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g++ (GCC) 4.6.0 20110419 (Red Hat 4.6.0-5)

what is the equivalent of this in c++? I know that this will compile in g++. But I just interested to see if there is any thing else in c++ that I can use like this.

fprintf(stderr, "Server failed to receive message [ %s ]\n", stderror(errno));

Many thanks for any suggestions,

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up vote 4 down vote accepted

What about:

std::cerr << "Server failed to receive message [" << stderror(errno)) << "]" << std::endl;
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better to use std::endl instead of "\n" for being less platform dependent. – johannes Apr 26 '11 at 16:45
    
Corrected, you're perfectly right... : ) – Macmade Apr 26 '11 at 16:46
3  
@johannes, On which platform do you think "\n" doesn't work? – ikegami Apr 26 '11 at 16:53
1  
@Macmade: Perfectly right how? std::endl is no more or no less platform dependent than \n. – Charles Bailey Apr 26 '11 at 17:02
1  
The difference is that std::endl flushes the buffer. – Macmade Apr 26 '11 at 17:05

Check out cerr in iostream. Its like cout, but for stderr.

 #include <iostream>

 std::cerr << "Server failed to receive message [ " << stderror(errno) << " ]" 
           << std::endl;

Or you can use boost::format to get a type safe sprintf.

 using namespace boost;
 std::cerr 
   << format("Server failed to receive message [ %s ]") % stderror(errno)
   << std::endl;
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+1 for boost::format. You can dump a format object directly to the stream. You don't need the call to str(). – Robᵩ Apr 26 '11 at 19:58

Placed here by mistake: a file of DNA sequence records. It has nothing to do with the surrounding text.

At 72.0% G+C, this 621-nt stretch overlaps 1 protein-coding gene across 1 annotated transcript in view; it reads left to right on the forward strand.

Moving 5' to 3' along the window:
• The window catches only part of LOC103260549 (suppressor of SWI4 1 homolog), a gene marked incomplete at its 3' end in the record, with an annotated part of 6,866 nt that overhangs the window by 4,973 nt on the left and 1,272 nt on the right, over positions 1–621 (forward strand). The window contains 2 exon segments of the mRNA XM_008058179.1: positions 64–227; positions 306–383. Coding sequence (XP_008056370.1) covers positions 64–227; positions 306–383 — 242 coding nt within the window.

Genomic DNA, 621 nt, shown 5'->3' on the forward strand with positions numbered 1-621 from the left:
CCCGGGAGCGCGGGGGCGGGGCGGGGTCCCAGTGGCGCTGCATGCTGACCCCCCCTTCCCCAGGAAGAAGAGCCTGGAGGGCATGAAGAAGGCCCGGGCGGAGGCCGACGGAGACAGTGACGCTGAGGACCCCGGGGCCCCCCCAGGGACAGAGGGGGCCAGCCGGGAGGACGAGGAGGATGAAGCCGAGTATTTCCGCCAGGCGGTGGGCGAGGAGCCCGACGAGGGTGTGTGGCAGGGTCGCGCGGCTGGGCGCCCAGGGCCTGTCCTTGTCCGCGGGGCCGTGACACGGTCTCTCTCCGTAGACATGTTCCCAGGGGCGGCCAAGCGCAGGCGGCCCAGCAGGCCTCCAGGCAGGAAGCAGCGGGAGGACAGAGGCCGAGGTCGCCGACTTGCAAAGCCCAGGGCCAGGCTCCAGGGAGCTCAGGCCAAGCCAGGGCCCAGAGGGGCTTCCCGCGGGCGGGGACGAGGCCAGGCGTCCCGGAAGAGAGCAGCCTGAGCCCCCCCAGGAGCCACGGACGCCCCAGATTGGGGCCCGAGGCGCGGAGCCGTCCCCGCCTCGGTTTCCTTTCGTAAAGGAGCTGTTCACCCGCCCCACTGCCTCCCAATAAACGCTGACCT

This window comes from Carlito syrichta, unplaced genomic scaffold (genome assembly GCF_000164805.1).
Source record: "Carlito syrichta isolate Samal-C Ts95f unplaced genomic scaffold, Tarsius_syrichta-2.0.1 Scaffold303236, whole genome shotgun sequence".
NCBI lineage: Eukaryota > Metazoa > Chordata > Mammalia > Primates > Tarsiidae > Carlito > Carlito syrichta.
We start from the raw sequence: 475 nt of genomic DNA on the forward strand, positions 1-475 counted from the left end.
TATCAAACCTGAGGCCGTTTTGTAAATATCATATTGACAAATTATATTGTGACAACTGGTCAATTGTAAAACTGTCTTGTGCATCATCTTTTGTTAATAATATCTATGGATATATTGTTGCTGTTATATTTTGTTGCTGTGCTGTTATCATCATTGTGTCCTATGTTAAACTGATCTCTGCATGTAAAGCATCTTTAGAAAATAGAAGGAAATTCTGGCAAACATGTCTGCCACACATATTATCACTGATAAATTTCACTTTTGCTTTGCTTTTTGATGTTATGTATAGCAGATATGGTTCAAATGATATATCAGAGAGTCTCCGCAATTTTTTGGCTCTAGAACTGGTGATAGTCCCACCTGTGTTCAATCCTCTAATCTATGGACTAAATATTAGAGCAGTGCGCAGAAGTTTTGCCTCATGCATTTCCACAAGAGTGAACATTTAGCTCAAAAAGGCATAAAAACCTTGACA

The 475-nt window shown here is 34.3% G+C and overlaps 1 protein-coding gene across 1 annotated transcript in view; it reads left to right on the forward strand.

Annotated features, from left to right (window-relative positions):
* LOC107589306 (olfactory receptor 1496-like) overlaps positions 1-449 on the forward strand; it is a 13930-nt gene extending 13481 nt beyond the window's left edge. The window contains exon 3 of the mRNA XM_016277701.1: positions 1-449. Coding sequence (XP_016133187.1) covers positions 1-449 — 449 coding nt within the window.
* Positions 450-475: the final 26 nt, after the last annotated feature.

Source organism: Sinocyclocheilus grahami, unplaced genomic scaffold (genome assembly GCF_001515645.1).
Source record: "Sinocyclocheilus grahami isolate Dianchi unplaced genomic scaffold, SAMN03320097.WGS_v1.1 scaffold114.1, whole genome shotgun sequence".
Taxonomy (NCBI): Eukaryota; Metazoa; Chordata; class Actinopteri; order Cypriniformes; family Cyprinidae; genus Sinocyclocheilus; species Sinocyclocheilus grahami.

You can use the output stream cerr.

cerr << "Server failed to receive message [ " << stderror(errno) << " ]" << endl;

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I believe endl flushes the buffer, which would be a useful thing for an error message. That makes this answer better than one which uses \n. – Mark Ransom Apr 26 '11 at 16:46
    
@MarkRansom: cerr flushes after each output operation (by default) anyway so the only difference between \n and std::endl doesn't matter here anyway. – Charles Bailey Apr 26 '11 at 17:04

A more general answer: you can use any istream object with the stream operators. There are a lot of other types of objects that inherit from istream. For example, fstream objects are a type of istream used for file I/O. There's also sstream (string stream) objects which are used in a similar way to sprintf and sscanf.

That being said, I'd be wary of using the C++ stream operators instead of the C equivalents (which are also supported in C++.) If you use the C++ ones, it's going to make internationalization very difficult.

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